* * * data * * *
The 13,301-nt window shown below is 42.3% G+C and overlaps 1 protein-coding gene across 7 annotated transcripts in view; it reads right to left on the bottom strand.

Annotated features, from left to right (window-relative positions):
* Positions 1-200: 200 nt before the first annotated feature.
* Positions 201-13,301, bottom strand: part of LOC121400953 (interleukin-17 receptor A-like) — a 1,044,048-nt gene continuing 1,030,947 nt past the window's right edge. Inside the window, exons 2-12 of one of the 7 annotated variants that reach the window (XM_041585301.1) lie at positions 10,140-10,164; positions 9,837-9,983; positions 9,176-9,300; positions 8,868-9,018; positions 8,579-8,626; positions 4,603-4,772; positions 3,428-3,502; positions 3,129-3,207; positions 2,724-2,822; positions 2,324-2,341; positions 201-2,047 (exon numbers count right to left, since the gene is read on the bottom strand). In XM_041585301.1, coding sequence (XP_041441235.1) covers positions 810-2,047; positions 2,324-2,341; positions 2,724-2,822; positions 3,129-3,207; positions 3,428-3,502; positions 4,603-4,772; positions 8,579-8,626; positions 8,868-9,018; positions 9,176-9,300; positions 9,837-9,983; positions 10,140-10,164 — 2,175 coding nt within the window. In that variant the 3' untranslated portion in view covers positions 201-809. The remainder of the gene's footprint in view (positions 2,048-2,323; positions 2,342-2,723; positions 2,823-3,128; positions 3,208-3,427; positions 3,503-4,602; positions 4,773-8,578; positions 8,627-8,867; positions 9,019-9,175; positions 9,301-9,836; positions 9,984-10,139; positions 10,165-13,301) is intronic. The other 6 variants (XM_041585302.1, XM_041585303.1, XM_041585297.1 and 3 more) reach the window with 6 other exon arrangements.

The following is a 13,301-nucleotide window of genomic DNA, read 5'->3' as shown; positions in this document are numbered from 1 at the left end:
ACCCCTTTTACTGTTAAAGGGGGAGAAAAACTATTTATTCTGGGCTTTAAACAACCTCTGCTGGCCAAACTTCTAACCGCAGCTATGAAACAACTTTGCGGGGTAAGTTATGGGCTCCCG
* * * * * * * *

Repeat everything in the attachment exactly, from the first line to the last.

The 13,301-nt window shown below is 42.3% G+C and overlaps 1 protein-coding gene across 7 annotated transcripts in view; it reads right to left on the bottom strand.

Annotated features, from left to right (window-relative positions):
* Positions 1-200: 200 nt before the first annotated feature.
* Positions 201-13,301, bottom strand: part of LOC121400953 (interleukin-17 receptor A-like) — a 1,044,048-nt gene continuing 1,030,947 nt past the window's right edge. Inside the window, exons 2-12 of one of the 7 annotated variants that reach the window (XM_041585301.1) lie at positions 10,140-10,164; positions 9,837-9,983; positions 9,176-9,300; positions 8,868-9,018; positions 8,579-8,626; positions 4,603-4,772; positions 3,428-3,502; positions 3,129-3,207; positions 2,724-2,822; positions 2,324-2,341; positions 201-2,047 (exon numbers count right to left, since the gene is read on the bottom strand). In XM_041585301.1, coding sequence (XP_041441235.1) covers positions 810-2,047; positions 2,324-2,341; positions 2,724-2,822; positions 3,129-3,207; positions 3,428-3,502; positions 4,603-4,772; positions 8,579-8,626; positions 8,868-9,018; positions 9,176-9,300; positions 9,837-9,983; positions 10,140-10,164 — 2,175 coding nt within the window. In that variant the 3' untranslated portion in view covers positions 201-809. The remainder of the gene's footprint in view (positions 2,048-2,323; positions 2,342-2,723; positions 2,823-3,128; positions 3,208-3,427; positions 3,503-4,602; positions 4,773-8,578; positions 8,627-8,867; positions 9,019-9,175; positions 9,301-9,836; positions 9,984-10,139; positions 10,165-13,301) is intronic. The other 6 variants (XM_041585302.1, XM_041585303.1, XM_041585297.1 and 3 more) reach the window with 6 other exon arrangements.

The following is a 13,301-nucleotide window of genomic DNA, read 5'->3' as shown; positions in this document are numbered from 1 at the left end:
ACCCCTTTTACTGTTAAAGGGGGAGAAAAACTATTTATTCTGGGCTTTAAACAACCTCTGCTGGCCAAACTTCTAACCGCAGCTATGAAACAACTTTGCGGGGTAAGTTATGGGCTCCCG